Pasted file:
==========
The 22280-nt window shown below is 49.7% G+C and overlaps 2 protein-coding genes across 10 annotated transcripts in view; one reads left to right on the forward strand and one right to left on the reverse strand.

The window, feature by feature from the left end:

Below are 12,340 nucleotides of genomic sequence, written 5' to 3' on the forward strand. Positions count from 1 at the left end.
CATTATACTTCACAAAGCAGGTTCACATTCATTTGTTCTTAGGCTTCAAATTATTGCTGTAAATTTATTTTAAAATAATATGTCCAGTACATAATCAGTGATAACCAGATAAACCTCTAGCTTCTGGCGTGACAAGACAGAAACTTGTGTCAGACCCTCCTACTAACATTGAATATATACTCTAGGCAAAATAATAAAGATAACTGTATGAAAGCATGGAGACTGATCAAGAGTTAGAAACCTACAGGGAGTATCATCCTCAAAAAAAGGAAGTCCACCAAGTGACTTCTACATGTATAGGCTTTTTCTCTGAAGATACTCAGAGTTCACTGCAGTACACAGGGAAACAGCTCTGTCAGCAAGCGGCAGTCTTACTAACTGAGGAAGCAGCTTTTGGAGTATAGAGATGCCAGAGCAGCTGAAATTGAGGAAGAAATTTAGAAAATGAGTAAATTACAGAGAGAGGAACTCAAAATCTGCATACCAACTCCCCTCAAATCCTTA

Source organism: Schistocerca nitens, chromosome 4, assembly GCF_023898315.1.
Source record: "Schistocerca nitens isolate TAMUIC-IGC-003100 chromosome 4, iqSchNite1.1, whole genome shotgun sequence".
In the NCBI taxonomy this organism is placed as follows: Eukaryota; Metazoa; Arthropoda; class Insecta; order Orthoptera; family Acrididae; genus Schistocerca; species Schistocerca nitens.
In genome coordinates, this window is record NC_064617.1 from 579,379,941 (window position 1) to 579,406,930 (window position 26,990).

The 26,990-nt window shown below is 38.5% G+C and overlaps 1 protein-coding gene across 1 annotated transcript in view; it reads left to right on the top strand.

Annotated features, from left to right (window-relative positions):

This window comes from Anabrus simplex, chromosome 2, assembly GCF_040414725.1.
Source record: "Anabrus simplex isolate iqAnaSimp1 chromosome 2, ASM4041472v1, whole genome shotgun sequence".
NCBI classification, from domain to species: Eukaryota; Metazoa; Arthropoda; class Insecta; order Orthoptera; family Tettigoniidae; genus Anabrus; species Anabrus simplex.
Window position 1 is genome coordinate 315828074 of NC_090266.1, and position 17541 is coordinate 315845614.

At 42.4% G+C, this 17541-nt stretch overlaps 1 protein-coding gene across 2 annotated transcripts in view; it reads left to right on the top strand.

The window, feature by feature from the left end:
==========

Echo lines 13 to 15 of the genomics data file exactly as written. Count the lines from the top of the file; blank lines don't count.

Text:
NCBI classification, from domain to species: Eukaryota; Metazoa; Arthropoda; class Insecta; order Orthoptera; family Tettigoniidae; genus Anabrus; species Anabrus simplex.
Window position 1 is genome coordinate 315828074 of NC_090266.1, and position 17541 is coordinate 315845614.

At 42.4% G+C, this 17541-nt stretch overlaps 1 protein-coding gene across 2 annotated transcripts in view; it reads left to right on the top strand.